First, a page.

Anti-transparency bill must be stopped

Published 11:23 am Tuesday, February 20, 2024

By Jon Fleischaker and Michael Abate

It’s become an annual tradition in Frankfort: a new bill designed to chip away at the government transparency Kentucky citizens have enjoyed for nearly 50 years under the Open Records Act. This year’s bill—HB 509, endorsed by Speaker David Osborne and others in House leadership—is different, though. It would completely eviscerate the public’s right to know even the most basic things about what the government is doing in its name.

How would it accomplish this goal? Primarily by changing the definition of what a “public record” is. Today, that definition is clear: any record prepared, owned, used, possessed, or retained by a public agency, regardless of its form (paper or electronic), what it says, or where it is stored. Sure, agencies can claim that records are exempt from disclosure under other provisions of the law, but the agency must search for the records, admit they exist, and explain why they should not be released.

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Not under the new law, however. Legislators are proposing to smuggle various limitations and exclusions into the definition of “public record”—opening the door to mischief and misdirection by public agencies. Under HB 509, nothing would be a “public record” unless it documents a “transaction” or “final action” of a public agency. Those terms are not defined by the law, but it’s easy to see how they will be abused.

Want to know why your kid’s teacher or coach was fired (or wasn’t)? Sorry, the allegations in the investigative file are not the “final action,” so you can’t see them. Want to know what’s in a police officer’s personnel file—for example, what Louisville knew about its police chief’s past disciplinary problems when it hired her? Too bad; those records are not “final actions” either.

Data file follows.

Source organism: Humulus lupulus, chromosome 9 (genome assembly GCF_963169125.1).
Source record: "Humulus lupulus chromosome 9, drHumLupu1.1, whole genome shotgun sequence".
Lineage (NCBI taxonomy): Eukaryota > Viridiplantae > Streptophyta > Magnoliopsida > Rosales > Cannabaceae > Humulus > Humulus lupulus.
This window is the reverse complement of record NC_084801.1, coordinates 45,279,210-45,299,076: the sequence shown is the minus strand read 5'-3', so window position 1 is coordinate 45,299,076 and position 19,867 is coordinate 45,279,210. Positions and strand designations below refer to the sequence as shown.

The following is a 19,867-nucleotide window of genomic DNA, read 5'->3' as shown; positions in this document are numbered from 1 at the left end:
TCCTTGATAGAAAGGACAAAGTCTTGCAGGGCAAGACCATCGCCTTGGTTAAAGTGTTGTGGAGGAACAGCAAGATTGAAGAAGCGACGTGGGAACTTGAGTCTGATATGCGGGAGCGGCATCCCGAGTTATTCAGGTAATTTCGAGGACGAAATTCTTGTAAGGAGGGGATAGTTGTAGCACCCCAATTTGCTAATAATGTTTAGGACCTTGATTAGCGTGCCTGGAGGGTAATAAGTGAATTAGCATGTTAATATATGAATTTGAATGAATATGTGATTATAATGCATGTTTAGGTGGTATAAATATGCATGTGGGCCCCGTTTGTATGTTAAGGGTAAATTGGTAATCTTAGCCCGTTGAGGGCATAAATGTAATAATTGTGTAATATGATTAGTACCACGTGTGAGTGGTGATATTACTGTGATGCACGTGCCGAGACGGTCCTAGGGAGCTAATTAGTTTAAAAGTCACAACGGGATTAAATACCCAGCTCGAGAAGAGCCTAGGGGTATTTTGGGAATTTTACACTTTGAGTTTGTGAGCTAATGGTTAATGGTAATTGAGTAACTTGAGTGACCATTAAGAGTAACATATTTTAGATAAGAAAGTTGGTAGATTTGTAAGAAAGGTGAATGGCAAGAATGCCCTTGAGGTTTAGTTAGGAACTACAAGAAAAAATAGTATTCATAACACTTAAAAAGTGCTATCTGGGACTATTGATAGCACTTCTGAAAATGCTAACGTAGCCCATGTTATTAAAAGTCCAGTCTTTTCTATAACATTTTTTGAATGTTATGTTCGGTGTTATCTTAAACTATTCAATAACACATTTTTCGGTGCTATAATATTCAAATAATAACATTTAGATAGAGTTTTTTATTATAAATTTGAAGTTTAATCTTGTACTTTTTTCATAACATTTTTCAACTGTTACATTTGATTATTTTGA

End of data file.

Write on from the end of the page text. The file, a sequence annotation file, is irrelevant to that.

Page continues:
Looking for a copy of body camera video? No luck there, either. How about emails between elected school board members about district policies or incidents? Now off limits. Remember the recent Pulitzer-prize winning stories about Governor Bevin’s questionable pardons, which led the federal government to re-prosecute some offenders? Those stories wouldn’t exist anymore because the governor could claim the recommendations were not the “final actions.”

But even if you somehow surmounted this new hurdle, there are more roadblocks in your way. For example, “preliminary” documents will no longer be public records. Under current law, these records can be withheld, but only temporarily. Once a final decision is reached, the reasons for it must be disclosed. Not under HB 509—the records showing why your government is doing what it is doing are permanently off limits.

Last but not least, the bill would exempt anything done on a “personal” device or email account from public scrutiny even if it concerns public business. When Sen. Damon Thayer tried to pass this exemption several years ago, public outcry forced the General Assembly to abandon that plan in favor of a narrower exemption for “communications of a purely personal nature unrelated to any governmental function.” Now they’re back at it, trying to exempt anything on a cell phone or gmail account, regardless of what it says.

Just recently the Court of Appeals reminded us of the danger of this approach: “To categorically exclude all text messages on personal cell phones from the scope of the Open Records Act would surely operate to encourage the use of personal electronic devices and place vital public records beyond the reach of citizens.”

That’s exactly right. The making of public policy is the public’s business. Citizens of all parties should unite in strong opposition to HB 509’s radical dismantling of the Open Records Act. If this bill becomes law, you’ll no longer have the right to see what public officials and employees are doing on the public’s dime.

Jon Fleischaker and Michael Abate are media law and First Amendment experts who serve as General Counsel to the Kentucky Press Association. They practice at the law firm of Kaplan Johnson Abate & Bird LLP, where they regularly litigate Open Records and First Amendment disputes across the Commonwealth. Fleischaker was among the original authors of the state’s Open Records and Open Meetings Acts.